Forum home Road cycling forum Tours, routes, audaxes & organised rides Tour & expedition

Dawes Sardar review

acorn_useracorn_user Posts: 1,137
edited October 2007 in Tour & expedition
Am I the only one that thought this review was missing the point?
http://www.bikeradar.com/gear/category/ ... r-08-24163

The bike is aimed at touring, yet the authors carped on about it's weight. 14.5kg sounds pretty reasoble to me. My Kalahari weighs more than that.

They also complained about the Shimano mtb shifters. These are perfectly standard, and I cannot believe that the authors were not able to use them right.

Lighter pair of wheels. Bah!

Posts

  • acorn_user wrote:
    Am I the only one that thought this review was missing the point?
    http://www.bikeradar.com/gear/category/ ... r-08-24163

    The bike is aimed at touring, yet the authors carped on about it's weight. 14.5kg sounds pretty reasoble to me. My Kalahari weighs more than that.

    They also complained about the Shimano mtb shifters. These are perfectly standard, and I cannot believe that the authors were not able to use them right.

    Lighter pair of wheels. Bah!

    Reviews are subjective. Most folk buy a bike without reading its reviews. I'd not lose sleep over it.
  • toontratoontra Posts: 1,160
    The review seems fair enough to me. I would have similar concerns about a chunky aluminium-framed (but still heavy) bike for touring, and the fact they've confirmed this by road-testing it doesn't surprise me.


    a serious case of small cogs
  • Tourist TonyTourist Tony Posts: 8,628
    Bring back the old Sardar...
    If I had a stalker, I would hug it and kiss it and call it George...or censored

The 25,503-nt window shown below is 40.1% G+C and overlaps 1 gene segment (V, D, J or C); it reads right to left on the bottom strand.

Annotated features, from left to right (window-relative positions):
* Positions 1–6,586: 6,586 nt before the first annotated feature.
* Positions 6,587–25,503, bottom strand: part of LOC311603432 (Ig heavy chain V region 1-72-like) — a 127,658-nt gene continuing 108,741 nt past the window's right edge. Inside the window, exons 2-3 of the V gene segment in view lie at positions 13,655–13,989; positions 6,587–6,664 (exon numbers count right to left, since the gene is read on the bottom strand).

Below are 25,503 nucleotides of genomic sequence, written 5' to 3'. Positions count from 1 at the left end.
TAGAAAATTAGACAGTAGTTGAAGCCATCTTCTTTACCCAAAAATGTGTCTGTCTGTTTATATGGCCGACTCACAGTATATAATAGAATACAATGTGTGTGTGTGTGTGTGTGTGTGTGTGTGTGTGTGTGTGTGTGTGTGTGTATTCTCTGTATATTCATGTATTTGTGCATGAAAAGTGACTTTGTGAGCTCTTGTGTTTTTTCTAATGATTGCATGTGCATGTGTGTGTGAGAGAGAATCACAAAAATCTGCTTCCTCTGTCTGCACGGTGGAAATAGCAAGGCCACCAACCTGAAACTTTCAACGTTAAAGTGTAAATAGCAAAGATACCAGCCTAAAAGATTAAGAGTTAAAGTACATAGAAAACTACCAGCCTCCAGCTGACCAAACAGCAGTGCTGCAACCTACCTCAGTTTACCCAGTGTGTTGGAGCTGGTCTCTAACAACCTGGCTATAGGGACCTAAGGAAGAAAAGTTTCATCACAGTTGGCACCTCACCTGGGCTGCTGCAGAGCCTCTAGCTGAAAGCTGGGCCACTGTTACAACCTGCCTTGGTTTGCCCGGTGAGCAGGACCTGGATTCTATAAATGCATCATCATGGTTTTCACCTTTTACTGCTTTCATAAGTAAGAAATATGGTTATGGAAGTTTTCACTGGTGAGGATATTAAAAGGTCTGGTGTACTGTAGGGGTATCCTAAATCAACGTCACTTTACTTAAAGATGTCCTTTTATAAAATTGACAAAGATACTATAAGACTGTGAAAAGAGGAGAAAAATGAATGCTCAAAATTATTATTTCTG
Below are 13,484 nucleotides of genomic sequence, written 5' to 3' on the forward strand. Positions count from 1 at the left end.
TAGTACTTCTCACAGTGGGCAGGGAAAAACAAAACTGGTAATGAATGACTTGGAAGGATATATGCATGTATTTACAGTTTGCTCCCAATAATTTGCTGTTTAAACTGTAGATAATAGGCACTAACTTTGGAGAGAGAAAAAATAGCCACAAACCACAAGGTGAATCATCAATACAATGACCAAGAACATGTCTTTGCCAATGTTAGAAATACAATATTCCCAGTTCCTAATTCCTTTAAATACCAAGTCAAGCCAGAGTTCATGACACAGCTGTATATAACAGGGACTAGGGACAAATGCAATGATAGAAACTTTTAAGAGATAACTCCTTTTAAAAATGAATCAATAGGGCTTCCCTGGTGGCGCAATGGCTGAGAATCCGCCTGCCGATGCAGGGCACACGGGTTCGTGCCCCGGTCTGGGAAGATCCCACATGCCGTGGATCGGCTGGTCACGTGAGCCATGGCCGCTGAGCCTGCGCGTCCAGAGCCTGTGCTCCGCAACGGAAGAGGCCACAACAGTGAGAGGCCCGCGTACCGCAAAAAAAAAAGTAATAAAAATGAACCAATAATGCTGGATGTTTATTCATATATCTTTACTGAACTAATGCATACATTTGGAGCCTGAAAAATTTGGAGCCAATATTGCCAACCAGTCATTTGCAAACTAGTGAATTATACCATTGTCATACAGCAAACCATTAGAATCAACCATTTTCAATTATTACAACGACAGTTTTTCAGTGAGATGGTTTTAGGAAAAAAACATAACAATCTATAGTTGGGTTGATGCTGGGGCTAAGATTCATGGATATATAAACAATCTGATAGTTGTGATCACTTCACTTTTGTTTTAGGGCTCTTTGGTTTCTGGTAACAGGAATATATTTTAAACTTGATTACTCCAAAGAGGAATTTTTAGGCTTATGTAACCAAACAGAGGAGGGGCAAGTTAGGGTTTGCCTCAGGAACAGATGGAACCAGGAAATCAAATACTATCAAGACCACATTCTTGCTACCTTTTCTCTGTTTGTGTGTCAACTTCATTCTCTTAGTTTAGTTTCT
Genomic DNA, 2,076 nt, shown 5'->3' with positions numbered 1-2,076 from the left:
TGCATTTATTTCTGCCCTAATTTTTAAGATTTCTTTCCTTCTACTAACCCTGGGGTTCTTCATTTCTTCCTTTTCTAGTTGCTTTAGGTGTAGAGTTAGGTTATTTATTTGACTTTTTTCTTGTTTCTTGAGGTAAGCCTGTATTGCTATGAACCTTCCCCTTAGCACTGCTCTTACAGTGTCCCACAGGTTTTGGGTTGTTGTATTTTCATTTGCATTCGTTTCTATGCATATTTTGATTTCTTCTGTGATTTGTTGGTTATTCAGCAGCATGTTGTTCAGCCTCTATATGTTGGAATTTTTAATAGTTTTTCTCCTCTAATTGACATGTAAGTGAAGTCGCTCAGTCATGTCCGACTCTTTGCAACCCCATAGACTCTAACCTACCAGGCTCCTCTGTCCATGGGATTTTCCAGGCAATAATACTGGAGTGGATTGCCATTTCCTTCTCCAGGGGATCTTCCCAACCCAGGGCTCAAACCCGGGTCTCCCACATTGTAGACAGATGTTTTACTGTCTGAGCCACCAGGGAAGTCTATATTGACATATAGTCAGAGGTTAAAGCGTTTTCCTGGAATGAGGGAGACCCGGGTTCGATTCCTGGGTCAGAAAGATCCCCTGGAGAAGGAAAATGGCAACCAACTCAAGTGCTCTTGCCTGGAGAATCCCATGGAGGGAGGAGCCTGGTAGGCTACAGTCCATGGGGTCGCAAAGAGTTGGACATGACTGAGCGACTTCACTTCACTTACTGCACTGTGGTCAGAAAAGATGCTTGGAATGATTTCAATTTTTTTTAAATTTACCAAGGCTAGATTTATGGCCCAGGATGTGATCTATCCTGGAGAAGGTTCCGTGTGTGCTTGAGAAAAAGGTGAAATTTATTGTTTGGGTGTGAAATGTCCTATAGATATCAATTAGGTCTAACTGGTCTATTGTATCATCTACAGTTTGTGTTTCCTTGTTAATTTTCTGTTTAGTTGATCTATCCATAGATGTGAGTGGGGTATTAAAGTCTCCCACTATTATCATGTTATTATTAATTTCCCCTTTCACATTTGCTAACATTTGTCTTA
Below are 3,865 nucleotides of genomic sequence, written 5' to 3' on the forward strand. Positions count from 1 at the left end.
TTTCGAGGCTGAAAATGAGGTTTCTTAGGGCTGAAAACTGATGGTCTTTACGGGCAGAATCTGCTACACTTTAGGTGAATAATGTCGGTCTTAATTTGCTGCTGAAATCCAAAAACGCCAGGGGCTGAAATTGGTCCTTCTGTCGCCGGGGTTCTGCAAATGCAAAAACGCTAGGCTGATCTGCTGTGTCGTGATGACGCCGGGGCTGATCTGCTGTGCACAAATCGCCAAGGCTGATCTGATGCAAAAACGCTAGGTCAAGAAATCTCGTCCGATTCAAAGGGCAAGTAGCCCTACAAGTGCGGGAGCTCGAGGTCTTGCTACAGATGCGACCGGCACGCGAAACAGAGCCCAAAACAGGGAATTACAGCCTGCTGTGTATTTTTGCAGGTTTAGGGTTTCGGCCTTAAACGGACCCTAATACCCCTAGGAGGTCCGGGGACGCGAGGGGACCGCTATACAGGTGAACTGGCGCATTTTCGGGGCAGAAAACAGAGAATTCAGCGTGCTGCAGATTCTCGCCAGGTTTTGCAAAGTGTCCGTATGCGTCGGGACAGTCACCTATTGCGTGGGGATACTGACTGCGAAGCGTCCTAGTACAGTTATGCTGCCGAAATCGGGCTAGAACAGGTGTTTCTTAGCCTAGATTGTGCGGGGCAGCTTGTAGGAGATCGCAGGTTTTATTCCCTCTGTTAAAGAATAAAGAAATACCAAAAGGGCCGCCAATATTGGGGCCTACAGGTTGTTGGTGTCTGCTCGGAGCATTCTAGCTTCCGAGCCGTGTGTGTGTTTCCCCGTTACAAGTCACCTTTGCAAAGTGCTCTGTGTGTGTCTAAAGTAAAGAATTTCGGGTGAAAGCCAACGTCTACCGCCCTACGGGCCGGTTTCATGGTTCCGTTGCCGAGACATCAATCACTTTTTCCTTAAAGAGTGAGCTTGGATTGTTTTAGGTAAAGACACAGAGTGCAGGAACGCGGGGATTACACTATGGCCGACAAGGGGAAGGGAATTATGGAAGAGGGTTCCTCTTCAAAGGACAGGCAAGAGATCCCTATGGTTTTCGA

http://www.crazyguyonabike.com/doc/?o=3 ... =3244&v=5K
  • CunobelinCunobelin Posts: 11,792
    The same was said about the Thorn Nomad.

    Leaving aside the ability of a stronger frame to carry wieght better - there is a weight / abuse ratio withthese machines.

    LIghten the bike and you will compromise the ability to be abused by roads, baggage handlers, trains and all the other abuses that a touring bike will undergo.

    Personally I am not fast or efficient enough to let it worry me and the reasurance of a "bombproof" frame led me to buy the NOmad.

    A diet and foregoing the pleasure of testing local Ales when on tour would soon compensate for the 2kg or so excess weight on the bike!
    <b><i>He that buys land buys many stones.
    He that buys flesh buys many bones.
    He that buys eggs buys many shells,
    But he that buys good beer buys nothing else.</b></i>
    (Unattributed Trad.)
  • toontratoontra Posts: 1,160
    But I personally wouldn't trust an aluminium frame to be as "bombproof" as a well-built steel frame, no matter how chunky! And as for the feel of the ride over long distances....! Those are the 2 vital factors in touring, and this seems to miss on both.


    a serious case of small cogs
  • alfabluealfablue Posts: 8,497
    Well, its a heavy duty tour capable bike at a budget price, shame the frame is an Alu mtb one, but it looks like it would be durable (rather than repairable). I think there are better buys ata round that price though, such as the Edinburgh Cycles Revolution Country Traveller, or the Dawes Horizon - both with drop bars (which should make them more pricey, but they are infact cheaper).
  • I have the equivalent Dawes frmae to the current sadar from about 7 years back (MTB tourer) Oversize steel it was back then and sure the frame is pretty heavy, but built up with a decent groupset and finishing kit it is certainly not heavy for the class of bike.

    Mine now has an LX groupset, decent wheels and Kona P2 forks, compared to a work colleagues Kenesis maxlight you can hardly tell the difference in weight (there is maybe 500g or so in it. If i spent another £100 on it (superlight pedals, tyres, saddle etc..) i could easily knock another 1kg off it.

    It makes a fine commuter, tourer, shopping bike, is comfy yet very stiff. However i have to say i would by no means swap it for a new sadar, which looks a little odd.

    Going by my frame, dawes make good solid frames at the expense of a few grams...but these bikes are never meant for racing...and like i say my steel version is not so heavy.
  • malwynmalwyn Posts: 1
    I have a 2006 631 steel Sardar, I would not part with it for the world.
    I'm using Campy 10spd ergos with 9spd Shimano inc' Deore top swing front mech & V brakes, it all works perfectly !
    See SPA Cycles, but be quick.
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